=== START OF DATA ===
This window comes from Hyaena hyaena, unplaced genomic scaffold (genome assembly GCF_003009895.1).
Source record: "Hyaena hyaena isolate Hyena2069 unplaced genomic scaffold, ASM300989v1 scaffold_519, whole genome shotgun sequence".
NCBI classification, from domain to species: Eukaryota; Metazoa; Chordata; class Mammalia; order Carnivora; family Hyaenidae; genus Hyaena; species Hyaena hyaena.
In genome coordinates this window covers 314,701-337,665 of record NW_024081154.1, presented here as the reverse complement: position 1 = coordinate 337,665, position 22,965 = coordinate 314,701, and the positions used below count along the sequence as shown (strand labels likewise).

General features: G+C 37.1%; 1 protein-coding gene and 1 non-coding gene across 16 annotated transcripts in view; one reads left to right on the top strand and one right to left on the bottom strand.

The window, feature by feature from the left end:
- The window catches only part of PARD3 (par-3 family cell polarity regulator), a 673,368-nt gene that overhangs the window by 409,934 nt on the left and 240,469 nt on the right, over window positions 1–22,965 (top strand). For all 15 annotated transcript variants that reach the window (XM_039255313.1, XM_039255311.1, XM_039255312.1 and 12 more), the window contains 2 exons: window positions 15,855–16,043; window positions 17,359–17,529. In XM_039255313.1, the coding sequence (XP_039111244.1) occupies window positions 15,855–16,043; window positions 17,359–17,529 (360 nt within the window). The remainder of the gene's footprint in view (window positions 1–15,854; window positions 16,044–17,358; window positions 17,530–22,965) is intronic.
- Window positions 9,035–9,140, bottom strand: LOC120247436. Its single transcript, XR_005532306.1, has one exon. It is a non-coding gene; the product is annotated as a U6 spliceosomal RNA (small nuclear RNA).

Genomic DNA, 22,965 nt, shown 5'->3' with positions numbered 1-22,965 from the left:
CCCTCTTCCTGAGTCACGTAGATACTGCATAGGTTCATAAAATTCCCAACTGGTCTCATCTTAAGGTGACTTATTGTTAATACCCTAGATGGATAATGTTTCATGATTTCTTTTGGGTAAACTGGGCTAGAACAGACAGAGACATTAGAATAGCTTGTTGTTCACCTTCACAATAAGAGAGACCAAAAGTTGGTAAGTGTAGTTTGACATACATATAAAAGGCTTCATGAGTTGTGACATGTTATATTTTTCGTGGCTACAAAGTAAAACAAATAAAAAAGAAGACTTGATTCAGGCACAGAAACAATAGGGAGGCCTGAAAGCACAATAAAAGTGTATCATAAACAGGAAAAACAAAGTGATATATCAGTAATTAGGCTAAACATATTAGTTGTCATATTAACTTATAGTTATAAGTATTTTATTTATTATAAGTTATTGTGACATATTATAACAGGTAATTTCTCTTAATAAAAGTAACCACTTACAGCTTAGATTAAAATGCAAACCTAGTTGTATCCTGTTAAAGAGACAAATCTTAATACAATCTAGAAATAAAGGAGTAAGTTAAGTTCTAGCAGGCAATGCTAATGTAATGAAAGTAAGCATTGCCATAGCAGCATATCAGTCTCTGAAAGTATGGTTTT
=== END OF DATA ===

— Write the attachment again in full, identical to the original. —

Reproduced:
This window comes from Hyaena hyaena, unplaced genomic scaffold (genome assembly GCF_003009895.1).
Source record: "Hyaena hyaena isolate Hyena2069 unplaced genomic scaffold, ASM300989v1 scaffold_519, whole genome shotgun sequence".
NCBI classification, from domain to species: Eukaryota; Metazoa; Chordata; class Mammalia; order Carnivora; family Hyaenidae; genus Hyaena; species Hyaena hyaena.
In genome coordinates this window covers 314,701-337,665 of record NW_024081154.1, presented here as the reverse complement: position 1 = coordinate 337,665, position 22,965 = coordinate 314,701, and the positions used below count along the sequence as shown (strand labels likewise).

General features: G+C 37.1%; 1 protein-coding gene and 1 non-coding gene across 16 annotated transcripts in view; one reads left to right on the top strand and one right to left on the bottom strand.

The window, feature by feature from the left end:
- The window catches only part of PARD3 (par-3 family cell polarity regulator), a 673,368-nt gene that overhangs the window by 409,934 nt on the left and 240,469 nt on the right, over window positions 1–22,965 (top strand). For all 15 annotated transcript variants that reach the window (XM_039255313.1, XM_039255311.1, XM_039255312.1 and 12 more), the window contains 2 exons: window positions 15,855–16,043; window positions 17,359–17,529. In XM_039255313.1, the coding sequence (XP_039111244.1) occupies window positions 15,855–16,043; window positions 17,359–17,529 (360 nt within the window). The remainder of the gene's footprint in view (window positions 1–15,854; window positions 16,044–17,358; window positions 17,530–22,965) is intronic.
- Window positions 9,035–9,140, bottom strand: LOC120247436. Its single transcript, XR_005532306.1, has one exon. It is a non-coding gene; the product is annotated as a U6 spliceosomal RNA (small nuclear RNA).

Genomic DNA, 22,965 nt, shown 5'->3' with positions numbered 1-22,965 from the left:
CCCTCTTCCTGAGTCACGTAGATACTGCATAGGTTCATAAAATTCCCAACTGGTCTCATCTTAAGGTGACTTATTGTTAATACCCTAGATGGATAATGTTTCATGATTTCTTTTGGGTAAACTGGGCTAGAACAGACAGAGACATTAGAATAGCTTGTTGTTCACCTTCACAATAAGAGAGACCAAAAGTTGGTAAGTGTAGTTTGACATACATATAAAAGGCTTCATGAGTTGTGACATGTTATATTTTTCGTGGCTACAAAGTAAAACAAATAAAAAAGAAGACTTGATTCAGGCACAGAAACAATAGGGAGGCCTGAAAGCACAATAAAAGTGTATCATAAACAGGAAAAACAAAGTGATATATCAGTAATTAGGCTAAACATATTAGTTGTCATATTAACTTATAGTTATAAGTATTTTATTTATTATAAGTTATTGTGACATATTATAACAGGTAATTTCTCTTAATAAAAGTAACCACTTACAGCTTAGATTAAAATGCAAACCTAGTTGTATCCTGTTAAAGAGACAAATCTTAATACAATCTAGAAATAAAGGAGTAAGTTAAGTTCTAGCAGGCAATGCTAATGTAATGAAAGTAAGCATTGCCATAGCAGCATATCAGTCTCTGAAAGTATGGTTTT